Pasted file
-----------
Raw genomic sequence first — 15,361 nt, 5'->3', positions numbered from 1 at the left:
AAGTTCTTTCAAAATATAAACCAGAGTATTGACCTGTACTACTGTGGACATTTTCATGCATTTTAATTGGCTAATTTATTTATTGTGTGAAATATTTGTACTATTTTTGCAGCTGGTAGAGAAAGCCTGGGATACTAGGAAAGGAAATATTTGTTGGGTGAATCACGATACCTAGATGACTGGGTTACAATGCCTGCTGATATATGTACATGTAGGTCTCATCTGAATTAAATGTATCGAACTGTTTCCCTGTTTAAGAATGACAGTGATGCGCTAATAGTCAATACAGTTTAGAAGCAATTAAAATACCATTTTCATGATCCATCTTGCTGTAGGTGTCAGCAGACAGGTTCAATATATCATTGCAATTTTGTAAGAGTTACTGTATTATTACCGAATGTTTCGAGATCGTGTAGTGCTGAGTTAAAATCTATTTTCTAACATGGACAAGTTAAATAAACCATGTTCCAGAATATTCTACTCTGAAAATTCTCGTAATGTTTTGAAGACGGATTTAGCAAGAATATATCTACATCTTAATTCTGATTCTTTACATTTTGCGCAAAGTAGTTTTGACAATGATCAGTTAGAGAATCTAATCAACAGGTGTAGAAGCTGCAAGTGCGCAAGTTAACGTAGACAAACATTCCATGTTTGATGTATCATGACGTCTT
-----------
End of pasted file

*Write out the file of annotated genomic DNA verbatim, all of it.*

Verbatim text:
Raw genomic sequence first — 15,361 nt, 5'->3', positions numbered from 1 at the left:
AAGTTCTTTCAAAATATAAACCAGAGTATTGACCTGTACTACTGTGGACATTTTCATGCATTTTAATTGGCTAATTTATTTATTGTGTGAAATATTTGTACTATTTTTGCAGCTGGTAGAGAAAGCCTGGGATACTAGGAAAGGAAATATTTGTTGGGTGAATCACGATACCTAGATGACTGGGTTACAATGCCTGCTGATATATGTACATGTAGGTCTCATCTGAATTAAATGTATCGAACTGTTTCCCTGTTTAAGAATGACAGTGATGCGCTAATAGTCAATACAGTTTAGAAGCAATTAAAATACCATTTTCATGATCCATCTTGCTGTAGGTGTCAGCAGACAGGTTCAATATATCATTGCAATTTTGTAAGAGTTACTGTATTATTACCGAATGTTTCGAGATCGTGTAGTGCTGAGTTAAAATCTATTTTCTAACATGGACAAGTTAAATAAACCATGTTCCAGAATATTCTACTCTGAAAATTCTCGTAATGTTTTGAAGACGGATTTAGCAAGAATATATCTACATCTTAATTCTGATTCTTTACATTTTGCGCAAAGTAGTTTTGACAATGATCAGTTAGAGAATCTAATCAACAGGTGTAGAAGCTGCAAGTGCGCAAGTTAACGTAGACAAACATTCCATGTTTGATGTATCATGACGTCTT